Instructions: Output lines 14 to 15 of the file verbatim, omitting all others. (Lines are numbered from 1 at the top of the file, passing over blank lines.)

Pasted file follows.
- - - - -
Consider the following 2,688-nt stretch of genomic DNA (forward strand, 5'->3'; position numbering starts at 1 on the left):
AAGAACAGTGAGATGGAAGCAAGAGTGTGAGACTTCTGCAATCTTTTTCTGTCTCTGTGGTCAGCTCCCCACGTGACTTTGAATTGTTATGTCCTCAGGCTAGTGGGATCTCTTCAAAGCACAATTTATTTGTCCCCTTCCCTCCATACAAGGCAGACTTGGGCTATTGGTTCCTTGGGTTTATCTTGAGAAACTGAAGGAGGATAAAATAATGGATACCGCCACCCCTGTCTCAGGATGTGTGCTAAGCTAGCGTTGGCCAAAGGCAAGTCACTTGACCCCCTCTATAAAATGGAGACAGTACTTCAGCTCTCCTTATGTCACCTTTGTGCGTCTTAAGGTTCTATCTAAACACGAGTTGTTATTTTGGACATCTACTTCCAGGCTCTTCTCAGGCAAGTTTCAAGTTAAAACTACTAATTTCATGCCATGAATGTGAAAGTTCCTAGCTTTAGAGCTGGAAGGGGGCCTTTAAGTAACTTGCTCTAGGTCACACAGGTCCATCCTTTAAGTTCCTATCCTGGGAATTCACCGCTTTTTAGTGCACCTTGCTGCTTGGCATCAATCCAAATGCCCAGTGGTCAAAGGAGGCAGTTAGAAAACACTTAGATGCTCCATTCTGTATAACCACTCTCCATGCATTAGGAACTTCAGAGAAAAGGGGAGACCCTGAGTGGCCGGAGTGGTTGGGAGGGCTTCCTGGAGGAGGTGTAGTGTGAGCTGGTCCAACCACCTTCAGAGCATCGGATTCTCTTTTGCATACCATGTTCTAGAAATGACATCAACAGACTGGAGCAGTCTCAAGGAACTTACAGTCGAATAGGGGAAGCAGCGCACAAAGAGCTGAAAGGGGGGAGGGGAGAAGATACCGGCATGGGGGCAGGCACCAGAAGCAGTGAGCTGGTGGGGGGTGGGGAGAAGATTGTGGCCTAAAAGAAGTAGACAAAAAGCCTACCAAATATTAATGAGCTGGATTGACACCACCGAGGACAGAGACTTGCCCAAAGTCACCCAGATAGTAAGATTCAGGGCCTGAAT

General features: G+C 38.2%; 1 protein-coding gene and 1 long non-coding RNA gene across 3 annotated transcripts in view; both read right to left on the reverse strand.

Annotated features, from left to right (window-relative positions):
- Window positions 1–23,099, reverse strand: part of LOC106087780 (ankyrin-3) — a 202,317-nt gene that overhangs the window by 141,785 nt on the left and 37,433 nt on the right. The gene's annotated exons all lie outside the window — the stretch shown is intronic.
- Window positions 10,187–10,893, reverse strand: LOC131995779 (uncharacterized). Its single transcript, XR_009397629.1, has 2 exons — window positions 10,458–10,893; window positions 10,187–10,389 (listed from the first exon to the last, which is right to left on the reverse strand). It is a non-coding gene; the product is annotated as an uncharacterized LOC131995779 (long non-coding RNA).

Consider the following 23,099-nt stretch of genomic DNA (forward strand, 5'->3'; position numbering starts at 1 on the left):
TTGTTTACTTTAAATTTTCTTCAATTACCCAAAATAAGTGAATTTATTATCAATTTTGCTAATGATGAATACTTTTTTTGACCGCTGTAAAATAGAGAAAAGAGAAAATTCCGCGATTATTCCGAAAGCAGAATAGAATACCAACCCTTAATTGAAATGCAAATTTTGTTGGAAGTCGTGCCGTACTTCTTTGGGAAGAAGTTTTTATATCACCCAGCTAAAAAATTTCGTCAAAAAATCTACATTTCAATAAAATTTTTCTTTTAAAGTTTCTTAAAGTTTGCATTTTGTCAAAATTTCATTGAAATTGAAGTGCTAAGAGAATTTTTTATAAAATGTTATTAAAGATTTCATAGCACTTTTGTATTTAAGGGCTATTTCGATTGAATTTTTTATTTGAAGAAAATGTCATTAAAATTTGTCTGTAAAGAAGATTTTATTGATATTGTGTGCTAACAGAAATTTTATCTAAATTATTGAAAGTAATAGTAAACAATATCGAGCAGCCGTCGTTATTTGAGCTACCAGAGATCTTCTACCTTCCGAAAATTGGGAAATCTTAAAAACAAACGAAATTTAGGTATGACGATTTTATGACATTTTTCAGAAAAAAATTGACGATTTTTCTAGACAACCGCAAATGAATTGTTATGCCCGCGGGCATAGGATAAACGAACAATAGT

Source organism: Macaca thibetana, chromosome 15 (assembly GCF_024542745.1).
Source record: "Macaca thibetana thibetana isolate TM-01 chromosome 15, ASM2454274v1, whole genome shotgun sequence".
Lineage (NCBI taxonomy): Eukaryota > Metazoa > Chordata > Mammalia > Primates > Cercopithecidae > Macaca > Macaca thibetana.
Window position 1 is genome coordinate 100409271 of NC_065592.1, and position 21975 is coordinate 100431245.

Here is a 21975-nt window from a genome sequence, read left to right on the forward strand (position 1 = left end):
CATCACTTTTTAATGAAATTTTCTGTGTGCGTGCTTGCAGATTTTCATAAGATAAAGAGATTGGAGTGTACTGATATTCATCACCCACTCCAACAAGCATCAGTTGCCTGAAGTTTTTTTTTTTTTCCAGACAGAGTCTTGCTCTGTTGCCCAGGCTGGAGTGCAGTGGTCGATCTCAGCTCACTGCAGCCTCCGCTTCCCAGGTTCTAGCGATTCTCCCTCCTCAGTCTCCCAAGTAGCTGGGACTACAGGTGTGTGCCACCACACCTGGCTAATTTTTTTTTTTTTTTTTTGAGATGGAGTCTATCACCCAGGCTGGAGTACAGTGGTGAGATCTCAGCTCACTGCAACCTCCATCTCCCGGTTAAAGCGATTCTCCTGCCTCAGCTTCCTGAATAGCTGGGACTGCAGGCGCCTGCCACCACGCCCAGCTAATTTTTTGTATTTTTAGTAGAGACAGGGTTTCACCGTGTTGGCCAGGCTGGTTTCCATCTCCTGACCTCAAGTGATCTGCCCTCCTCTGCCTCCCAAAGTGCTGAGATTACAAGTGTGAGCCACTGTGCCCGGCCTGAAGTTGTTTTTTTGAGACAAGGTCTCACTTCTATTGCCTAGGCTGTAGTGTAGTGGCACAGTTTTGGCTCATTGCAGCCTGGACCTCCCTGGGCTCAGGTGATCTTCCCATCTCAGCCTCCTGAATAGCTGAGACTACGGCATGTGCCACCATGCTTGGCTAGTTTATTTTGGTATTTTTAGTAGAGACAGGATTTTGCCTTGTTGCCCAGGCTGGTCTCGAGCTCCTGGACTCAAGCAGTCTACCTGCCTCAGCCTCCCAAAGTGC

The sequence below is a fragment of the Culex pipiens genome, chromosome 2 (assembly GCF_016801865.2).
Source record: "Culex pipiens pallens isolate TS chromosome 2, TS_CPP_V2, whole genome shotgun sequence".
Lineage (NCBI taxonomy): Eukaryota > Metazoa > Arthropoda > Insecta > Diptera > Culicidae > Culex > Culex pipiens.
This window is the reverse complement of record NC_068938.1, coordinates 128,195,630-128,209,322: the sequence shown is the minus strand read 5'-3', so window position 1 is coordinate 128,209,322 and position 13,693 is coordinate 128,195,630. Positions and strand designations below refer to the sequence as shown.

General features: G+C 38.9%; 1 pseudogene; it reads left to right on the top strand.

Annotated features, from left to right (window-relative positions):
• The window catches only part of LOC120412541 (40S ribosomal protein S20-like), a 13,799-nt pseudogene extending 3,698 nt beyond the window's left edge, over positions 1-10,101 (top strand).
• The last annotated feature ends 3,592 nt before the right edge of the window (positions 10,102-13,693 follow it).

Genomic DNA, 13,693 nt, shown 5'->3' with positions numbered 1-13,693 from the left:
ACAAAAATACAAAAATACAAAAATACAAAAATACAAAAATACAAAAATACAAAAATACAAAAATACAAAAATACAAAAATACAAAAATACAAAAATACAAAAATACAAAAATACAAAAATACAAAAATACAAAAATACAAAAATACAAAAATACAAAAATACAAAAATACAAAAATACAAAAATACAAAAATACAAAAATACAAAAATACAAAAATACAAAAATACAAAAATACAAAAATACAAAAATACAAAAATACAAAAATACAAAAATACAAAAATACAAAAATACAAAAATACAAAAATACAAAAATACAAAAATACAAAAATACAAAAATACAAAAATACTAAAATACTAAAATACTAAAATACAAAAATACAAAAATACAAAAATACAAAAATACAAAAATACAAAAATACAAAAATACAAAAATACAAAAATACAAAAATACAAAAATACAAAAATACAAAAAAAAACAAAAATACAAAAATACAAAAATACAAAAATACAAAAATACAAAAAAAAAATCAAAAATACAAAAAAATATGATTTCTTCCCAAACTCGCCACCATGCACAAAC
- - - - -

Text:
CATCACTTTTTAATGAAATTTTCTGTGTGCGTGCTTGCAGATTTTCATAAGATAAAGAGATTGGAGTGTACTGATATTCATCACCCACTCCAACAAGCATCAGTTGCCTGAAGTTTTTTTTTTTTTCCAGACAGAGTCTTGCTCTGTTGCCCAGGCTGGAGTGCAGTGGTCGATCTCAGCTCACTGCAGCCTCCGCTTCCCAGGTTCTAGCGATTCTCCCTCCTCAGTCTCCCAAGTAGCTGGGACTACAGGTGTGTGCCACCACACCTGGCTAATTTTTTTTTTTTTTTTTTGAGATGGAGTCTATCACCCAGGCTGGAGTACAGTGGTGAGATCTCAGCTCACTGCAACCTCCATCTCCCGGTTAAAGCGATTCTCCTGCCTCAGCTTCCTGAATAGCTGGGACTGCAGGCGCCTGCCACCACGCCCAGCTAATTTTTTGTATTTTTAGTAGAGACAGGGTTTCACCGTGTTGGCCAGGCTGGTTTCCATCTCCTGACCTCAAGTGATCTGCCCTCCTCTGCCTCCCAAAGTGCTGAGATTACAAGTGTGAGCCACTGTGCCCGGCCTGAAGTTGTTTTTTTGAGACAAGGTCTCACTTCTATTGCCTAGGCTGTAGTGTAGTGGCACAGTTTTGGCTCATTGCAGCCTGGACCTCCCTGGGCTCAGGTGATCTTCCCATCTCAGCCTCCTGAATAGCTGAGACTACGGCATGTGCCACCATGCTTGGCTAGTTTATTTTGGTATTTTTAGTAGAGACAGGATTTTGCCTTGTTGCCCAGGCTGGTCTCGAGCTCCTGGACTCAAGCAGTCTACCTGCCTCAGCCTCCCAAAGTGC

The sequence below is a fragment of the Culex pipiens genome, chromosome 2 (assembly GCF_016801865.2).